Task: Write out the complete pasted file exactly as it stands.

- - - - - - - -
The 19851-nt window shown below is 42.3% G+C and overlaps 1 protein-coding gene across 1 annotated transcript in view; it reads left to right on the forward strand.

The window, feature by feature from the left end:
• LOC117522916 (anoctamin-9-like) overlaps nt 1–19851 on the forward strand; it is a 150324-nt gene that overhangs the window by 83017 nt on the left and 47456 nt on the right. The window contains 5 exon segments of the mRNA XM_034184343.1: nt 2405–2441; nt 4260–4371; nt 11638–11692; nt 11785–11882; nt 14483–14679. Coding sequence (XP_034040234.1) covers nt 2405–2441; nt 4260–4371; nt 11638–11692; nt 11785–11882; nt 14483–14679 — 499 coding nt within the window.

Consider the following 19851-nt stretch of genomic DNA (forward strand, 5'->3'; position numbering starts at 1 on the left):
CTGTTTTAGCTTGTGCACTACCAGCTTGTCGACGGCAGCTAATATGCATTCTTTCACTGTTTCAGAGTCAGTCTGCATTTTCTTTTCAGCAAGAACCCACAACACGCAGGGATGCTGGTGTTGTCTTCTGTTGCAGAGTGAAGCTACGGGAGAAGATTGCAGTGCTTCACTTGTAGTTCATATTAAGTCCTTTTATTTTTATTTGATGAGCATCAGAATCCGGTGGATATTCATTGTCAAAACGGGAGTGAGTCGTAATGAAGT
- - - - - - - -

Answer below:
The 19851-nt window shown below is 42.3% G+C and overlaps 1 protein-coding gene across 1 annotated transcript in view; it reads left to right on the forward strand.

The window, feature by feature from the left end:
• LOC117522916 (anoctamin-9-like) overlaps nt 1–19851 on the forward strand; it is a 150324-nt gene that overhangs the window by 83017 nt on the left and 47456 nt on the right. The window contains 5 exon segments of the mRNA XM_034184343.1: nt 2405–2441; nt 4260–4371; nt 11638–11692; nt 11785–11882; nt 14483–14679. Coding sequence (XP_034040234.1) covers nt 2405–2441; nt 4260–4371; nt 11638–11692; nt 11785–11882; nt 14483–14679 — 499 coding nt within the window.

Consider the following 19851-nt stretch of genomic DNA (forward strand, 5'->3'; position numbering starts at 1 on the left):
CTGTTTTAGCTTGTGCACTACCAGCTTGTCGACGGCAGCTAATATGCATTCTTTCACTGTTTCAGAGTCAGTCTGCATTTTCTTTTCAGCAAGAACCCACAACACGCAGGGATGCTGGTGTTGTCTTCTGTTGCAGAGTGAAGCTACGGGAGAAGATTGCAGTGCTTCACTTGTAGTTCATATTAAGTCCTTTTATTTTTATTTGATGAGCATCAGAATCCGGTGGATATTCATTGTCAAAACGGGAGTGAGTCGTAATGAAGT